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Plan carefully before buying
on September 28, 2013
This seems like a wonderful idea, but the first thing you should do is ask yourself is there any other way at roughly the same cost you could get approximately 64 cubic feet of storage (more or less depending on your proposed drop height). Would more shelving work for you? Amazon sells steel shelving of this capacity for the same price. There are a host of issues that you'll need to consider before this rack will work for you.
The first is that you will need to figure out where it's going to go in your garage and figure out the direction of the joists, because the supports that hold up the racks require being screwed into at least two joists for each corner. Another issue is lighting You'll need in some situations to light up all four sides because lighting on the ceiling will be blocked by items you store on the racks. There are some phases of the installation where it is really helpful to have two people, so that's another consideration.
I have put together a lot of furniture and am reasonably handy but this was the most difficult installation I've ever encountered with any product. Ask yourself if you are used to standing on a ladder or step stool drilling holes and screwing hardware into joists and metal parts on the ceiling. The lag bolts that go into the joists require quite a bit of force to screw in and you have to go very slowly. One of the things I would look into before starting this is to see if you can source some case hardened lag bolts instead of the ones they give you. The ones they give you break relatively easily and it is ugly when they break off in the joist. They really can't be removed and you have to figure out some other way to orient the supports if this happens. For example they give you 12 of these bolts even though you really only need eight and in the instructions caution you about not breaking them as you are screwing them into the Joists.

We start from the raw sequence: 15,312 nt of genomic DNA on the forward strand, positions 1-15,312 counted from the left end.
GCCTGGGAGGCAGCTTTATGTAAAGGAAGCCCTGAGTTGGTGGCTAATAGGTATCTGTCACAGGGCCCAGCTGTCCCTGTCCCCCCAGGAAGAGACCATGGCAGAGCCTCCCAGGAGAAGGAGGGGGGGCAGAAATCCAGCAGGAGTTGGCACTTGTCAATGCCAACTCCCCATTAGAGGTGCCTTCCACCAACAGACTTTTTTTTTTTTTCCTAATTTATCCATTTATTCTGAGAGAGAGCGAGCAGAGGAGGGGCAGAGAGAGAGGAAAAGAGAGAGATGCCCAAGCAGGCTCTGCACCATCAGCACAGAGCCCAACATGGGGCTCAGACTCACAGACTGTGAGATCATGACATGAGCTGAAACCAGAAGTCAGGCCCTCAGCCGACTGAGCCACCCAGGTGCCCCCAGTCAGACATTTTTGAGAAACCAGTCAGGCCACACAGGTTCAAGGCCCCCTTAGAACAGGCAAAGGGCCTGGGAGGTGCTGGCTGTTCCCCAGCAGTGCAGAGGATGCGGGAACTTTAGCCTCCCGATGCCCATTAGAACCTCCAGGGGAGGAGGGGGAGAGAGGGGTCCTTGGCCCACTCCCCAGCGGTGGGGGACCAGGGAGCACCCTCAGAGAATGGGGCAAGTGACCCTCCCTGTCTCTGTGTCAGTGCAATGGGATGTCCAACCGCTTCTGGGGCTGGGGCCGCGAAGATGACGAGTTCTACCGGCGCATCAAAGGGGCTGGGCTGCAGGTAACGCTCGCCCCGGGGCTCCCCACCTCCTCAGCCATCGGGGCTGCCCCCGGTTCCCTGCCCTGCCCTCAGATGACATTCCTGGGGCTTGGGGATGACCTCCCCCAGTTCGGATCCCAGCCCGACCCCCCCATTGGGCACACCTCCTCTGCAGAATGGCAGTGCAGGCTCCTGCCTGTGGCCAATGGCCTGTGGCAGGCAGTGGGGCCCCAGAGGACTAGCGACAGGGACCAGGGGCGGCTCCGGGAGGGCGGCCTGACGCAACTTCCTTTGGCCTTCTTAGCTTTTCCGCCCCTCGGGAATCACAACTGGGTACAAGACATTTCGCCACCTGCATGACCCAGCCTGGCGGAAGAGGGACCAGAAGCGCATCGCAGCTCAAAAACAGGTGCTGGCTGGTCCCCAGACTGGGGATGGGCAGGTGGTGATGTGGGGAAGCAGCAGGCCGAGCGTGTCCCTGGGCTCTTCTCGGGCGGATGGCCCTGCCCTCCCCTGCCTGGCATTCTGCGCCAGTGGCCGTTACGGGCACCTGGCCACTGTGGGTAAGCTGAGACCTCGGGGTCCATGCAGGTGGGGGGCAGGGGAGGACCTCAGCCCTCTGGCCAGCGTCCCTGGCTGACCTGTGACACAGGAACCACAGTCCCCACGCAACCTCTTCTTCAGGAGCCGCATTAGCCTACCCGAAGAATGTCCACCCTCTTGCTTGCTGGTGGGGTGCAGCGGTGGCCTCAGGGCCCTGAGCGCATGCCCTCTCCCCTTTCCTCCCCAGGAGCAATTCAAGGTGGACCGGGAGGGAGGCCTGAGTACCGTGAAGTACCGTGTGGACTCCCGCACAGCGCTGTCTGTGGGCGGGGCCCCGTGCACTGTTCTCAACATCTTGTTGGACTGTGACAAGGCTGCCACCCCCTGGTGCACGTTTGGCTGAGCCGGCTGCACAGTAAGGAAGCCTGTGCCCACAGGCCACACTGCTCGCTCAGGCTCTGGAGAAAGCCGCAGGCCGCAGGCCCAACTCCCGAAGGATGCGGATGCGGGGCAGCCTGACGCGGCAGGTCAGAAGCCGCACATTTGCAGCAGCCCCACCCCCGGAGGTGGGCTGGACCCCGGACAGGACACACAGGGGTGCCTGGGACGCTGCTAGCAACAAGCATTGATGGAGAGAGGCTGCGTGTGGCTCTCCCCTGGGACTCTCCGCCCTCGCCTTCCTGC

First of all they tell you to use a 3/16 inch hole for each bolt and that is ridiculous. If you hold up a drill bit of that size to each lag bolt you'll see the shank is larger than 3/16 inch bit. I was able to use a 13/64 inch bit for a few bolts, but I had much better success with a 7/32 bit. They suggest rubbing the lag bolts with bar soap, but I didn't find that helped much. I managed to break four of them, the first when I was turning it almost as far as it needed to go. The other three broke not when I was tightening, but as I was trying to back them out after it became too hard to screw them in. This illustrates just how fragile these bolts are. Apparently if you put too much stress on them as you tighten you are never gonna be able to get them out.
You are supposed to seat the frame around the rack into the vertical supports with a rubber mallet. Some seated easily and others required filing and scraping the slots to try and make things fit. Some never really seated completely no matter what I did.
Apparently there are companies that will install these things and they include a coupon in the packaging with a discount for this service. I would seriously consider this because quite frankly even if someone charges the cost of the racks as an installation charge it might be worth it. However, if you're unemployed and don't have anything else to do with your time it might make sense. It took me about two hours to plan exactly where the racks were going to go, read all the instructions and develop a plan for installing. It then took me another seven hours to put the racks, which of course included a lot of time dealing with broken bolts and trying to figure out how to work around the problems this caused.